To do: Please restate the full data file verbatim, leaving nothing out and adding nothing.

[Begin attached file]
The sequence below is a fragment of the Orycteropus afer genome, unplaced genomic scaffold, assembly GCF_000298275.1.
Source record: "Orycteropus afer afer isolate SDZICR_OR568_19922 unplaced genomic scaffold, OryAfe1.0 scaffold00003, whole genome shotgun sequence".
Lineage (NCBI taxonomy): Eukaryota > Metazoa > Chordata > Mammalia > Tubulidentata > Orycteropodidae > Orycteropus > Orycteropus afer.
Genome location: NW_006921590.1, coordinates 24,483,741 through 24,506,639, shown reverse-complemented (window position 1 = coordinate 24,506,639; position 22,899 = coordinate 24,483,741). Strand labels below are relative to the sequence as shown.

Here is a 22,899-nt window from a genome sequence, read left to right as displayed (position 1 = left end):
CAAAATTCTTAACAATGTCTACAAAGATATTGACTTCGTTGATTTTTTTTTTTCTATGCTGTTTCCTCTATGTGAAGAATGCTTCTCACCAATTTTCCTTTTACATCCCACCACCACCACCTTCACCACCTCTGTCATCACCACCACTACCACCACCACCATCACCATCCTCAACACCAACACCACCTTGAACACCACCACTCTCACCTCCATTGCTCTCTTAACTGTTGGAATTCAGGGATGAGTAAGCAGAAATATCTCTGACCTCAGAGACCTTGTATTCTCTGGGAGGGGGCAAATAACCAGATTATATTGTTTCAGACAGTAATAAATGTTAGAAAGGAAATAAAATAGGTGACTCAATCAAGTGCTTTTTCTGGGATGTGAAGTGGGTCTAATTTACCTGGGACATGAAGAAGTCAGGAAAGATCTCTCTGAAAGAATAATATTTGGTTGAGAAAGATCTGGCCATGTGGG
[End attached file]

The sequence below is a fragment of the Orycteropus afer genome, unplaced genomic scaffold, assembly GCF_000298275.1.
Source record: "Orycteropus afer afer isolate SDZICR_OR568_19922 unplaced genomic scaffold, OryAfe1.0 scaffold00003, whole genome shotgun sequence".
Lineage (NCBI taxonomy): Eukaryota > Metazoa > Chordata > Mammalia > Tubulidentata > Orycteropodidae > Orycteropus > Orycteropus afer.
Genome location: NW_006921590.1, coordinates 24,483,741 through 24,506,639, shown reverse-complemented (window position 1 = coordinate 24,506,639; position 22,899 = coordinate 24,483,741). Strand labels below are relative to the sequence as shown.

Here is a 22,899-nt window from a genome sequence, read left to right as displayed (position 1 = left end):
CAAAATTCTTAACAATGTCTACAAAGATATTGACTTCGTTGATTTTTTTTTTTCTATGCTGTTTCCTCTATGTGAAGAATGCTTCTCACCAATTTTCCTTTTACATCCCACCACCACCACCTTCACCACCTCTGTCATCACCACCACTACCACCACCACCATCACCATCCTCAACACCAACACCACCTTGAACACCACCACTCTCACCTCCATTGCTCTCTTAACTGTTGGAATTCAGGGATGAGTAAGCAGAAATATCTCTGACCTCAGAGACCTTGTATTCTCTGGGAGGGGGCAAATAACCAGATTATATTGTTTCAGACAGTAATAAATGTTAGAAAGGAAATAAAATAGGTGACTCAATCAAGTGCTTTTTCTGGGATGTGAAGTGGGTCTAATTTACCTGGGACATGAAGAAGTCAGGAAAGATCTCTCTGAAAGAATAATATTTGGTTGAGAAAGATCTGGCCATGTGGG